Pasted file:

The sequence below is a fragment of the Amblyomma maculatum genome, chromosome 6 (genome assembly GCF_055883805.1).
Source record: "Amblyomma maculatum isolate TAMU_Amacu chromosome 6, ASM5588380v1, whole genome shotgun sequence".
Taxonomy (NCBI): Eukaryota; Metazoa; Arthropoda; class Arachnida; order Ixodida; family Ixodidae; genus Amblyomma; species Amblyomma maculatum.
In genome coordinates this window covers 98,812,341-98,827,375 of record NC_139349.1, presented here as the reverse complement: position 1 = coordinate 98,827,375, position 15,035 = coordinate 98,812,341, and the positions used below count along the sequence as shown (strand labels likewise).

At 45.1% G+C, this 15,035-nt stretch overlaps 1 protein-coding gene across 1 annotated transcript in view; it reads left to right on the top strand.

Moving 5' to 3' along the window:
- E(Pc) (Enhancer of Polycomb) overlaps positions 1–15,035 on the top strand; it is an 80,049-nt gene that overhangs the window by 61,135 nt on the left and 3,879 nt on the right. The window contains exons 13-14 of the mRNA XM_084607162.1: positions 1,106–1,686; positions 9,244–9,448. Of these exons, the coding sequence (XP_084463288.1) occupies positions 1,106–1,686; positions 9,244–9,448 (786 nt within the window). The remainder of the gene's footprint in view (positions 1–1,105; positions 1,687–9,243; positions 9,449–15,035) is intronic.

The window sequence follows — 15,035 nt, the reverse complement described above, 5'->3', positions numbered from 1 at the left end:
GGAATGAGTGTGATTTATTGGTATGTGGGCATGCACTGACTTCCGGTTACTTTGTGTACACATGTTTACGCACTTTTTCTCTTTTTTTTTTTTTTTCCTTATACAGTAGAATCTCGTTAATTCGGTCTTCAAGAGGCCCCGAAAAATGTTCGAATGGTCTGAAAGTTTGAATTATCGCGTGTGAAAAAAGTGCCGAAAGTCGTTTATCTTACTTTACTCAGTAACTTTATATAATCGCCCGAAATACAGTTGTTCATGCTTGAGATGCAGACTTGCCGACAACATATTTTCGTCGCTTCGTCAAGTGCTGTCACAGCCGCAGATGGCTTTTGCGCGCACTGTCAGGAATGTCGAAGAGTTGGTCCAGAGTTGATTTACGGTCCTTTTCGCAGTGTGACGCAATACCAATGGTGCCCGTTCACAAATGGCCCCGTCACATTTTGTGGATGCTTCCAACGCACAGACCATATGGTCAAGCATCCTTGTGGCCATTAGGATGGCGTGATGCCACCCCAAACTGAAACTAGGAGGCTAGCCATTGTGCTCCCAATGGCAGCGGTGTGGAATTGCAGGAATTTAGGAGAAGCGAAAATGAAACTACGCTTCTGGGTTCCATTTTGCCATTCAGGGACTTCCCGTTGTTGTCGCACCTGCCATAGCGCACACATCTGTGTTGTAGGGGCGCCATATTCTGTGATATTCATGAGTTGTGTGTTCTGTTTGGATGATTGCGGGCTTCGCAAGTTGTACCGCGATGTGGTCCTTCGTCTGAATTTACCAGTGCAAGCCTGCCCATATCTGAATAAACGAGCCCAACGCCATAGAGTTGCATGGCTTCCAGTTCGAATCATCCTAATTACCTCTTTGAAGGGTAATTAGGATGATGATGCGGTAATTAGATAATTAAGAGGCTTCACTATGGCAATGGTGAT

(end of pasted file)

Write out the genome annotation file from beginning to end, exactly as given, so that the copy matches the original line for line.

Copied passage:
The sequence below is a fragment of the Amblyomma maculatum genome, chromosome 6 (genome assembly GCF_055883805.1).
Source record: "Amblyomma maculatum isolate TAMU_Amacu chromosome 6, ASM5588380v1, whole genome shotgun sequence".
Taxonomy (NCBI): Eukaryota; Metazoa; Arthropoda; class Arachnida; order Ixodida; family Ixodidae; genus Amblyomma; species Amblyomma maculatum.
In genome coordinates this window covers 98,812,341-98,827,375 of record NC_139349.1, presented here as the reverse complement: position 1 = coordinate 98,827,375, position 15,035 = coordinate 98,812,341, and the positions used below count along the sequence as shown (strand labels likewise).

At 45.1% G+C, this 15,035-nt stretch overlaps 1 protein-coding gene across 1 annotated transcript in view; it reads left to right on the top strand.

Moving 5' to 3' along the window:
- E(Pc) (Enhancer of Polycomb) overlaps positions 1–15,035 on the top strand; it is an 80,049-nt gene that overhangs the window by 61,135 nt on the left and 3,879 nt on the right. The window contains exons 13-14 of the mRNA XM_084607162.1: positions 1,106–1,686; positions 9,244–9,448. Of these exons, the coding sequence (XP_084463288.1) occupies positions 1,106–1,686; positions 9,244–9,448 (786 nt within the window). The remainder of the gene's footprint in view (positions 1–1,105; positions 1,687–9,243; positions 9,449–15,035) is intronic.

The window sequence follows — 15,035 nt, the reverse complement described above, 5'->3', positions numbered from 1 at the left end:
GGAATGAGTGTGATTTATTGGTATGTGGGCATGCACTGACTTCCGGTTACTTTGTGTACACATGTTTACGCACTTTTTCTCTTTTTTTTTTTTTTTCCTTATACAGTAGAATCTCGTTAATTCGGTCTTCAAGAGGCCCCGAAAAATGTTCGAATGGTCTGAAAGTTTGAATTATCGCGTGTGAAAAAAGTGCCGAAAGTCGTTTATCTTACTTTACTCAGTAACTTTATATAATCGCCCGAAATACAGTTGTTCATGCTTGAGATGCAGACTTGCCGACAACATATTTTCGTCGCTTCGTCAAGTGCTGTCACAGCCGCAGATGGCTTTTGCGCGCACTGTCAGGAATGTCGAAGAGTTGGTCCAGAGTTGATTTACGGTCCTTTTCGCAGTGTGACGCAATACCAATGGTGCCCGTTCACAAATGGCCCCGTCACATTTTGTGGATGCTTCCAACGCACAGACCATATGGTCAAGCATCCTTGTGGCCATTAGGATGGCGTGATGCCACCCCAAACTGAAACTAGGAGGCTAGCCATTGTGCTCCCAATGGCAGCGGTGTGGAATTGCAGGAATTTAGGAGAAGCGAAAATGAAACTACGCTTCTGGGTTCCATTTTGCCATTCAGGGACTTCCCGTTGTTGTCGCACCTGCCATAGCGCACACATCTGTGTTGTAGGGGCGCCATATTCTGTGATATTCATGAGTTGTGTGTTCTGTTTGGATGATTGCGGGCTTCGCAAGTTGTACCGCGATGTGGTCCTTCGTCTGAATTTACCAGTGCAAGCCTGCCCATATCTGAATAAACGAGCCCAACGCCATAGAGTTGCATGGCTTCCAGTTCGAATCATCCTAATTACCTCTTTGAAGGGTAATTAGGATGATGATGCGGTAATTAGATAATTAAGAGGCTTCACTATGGCAATGGTGAT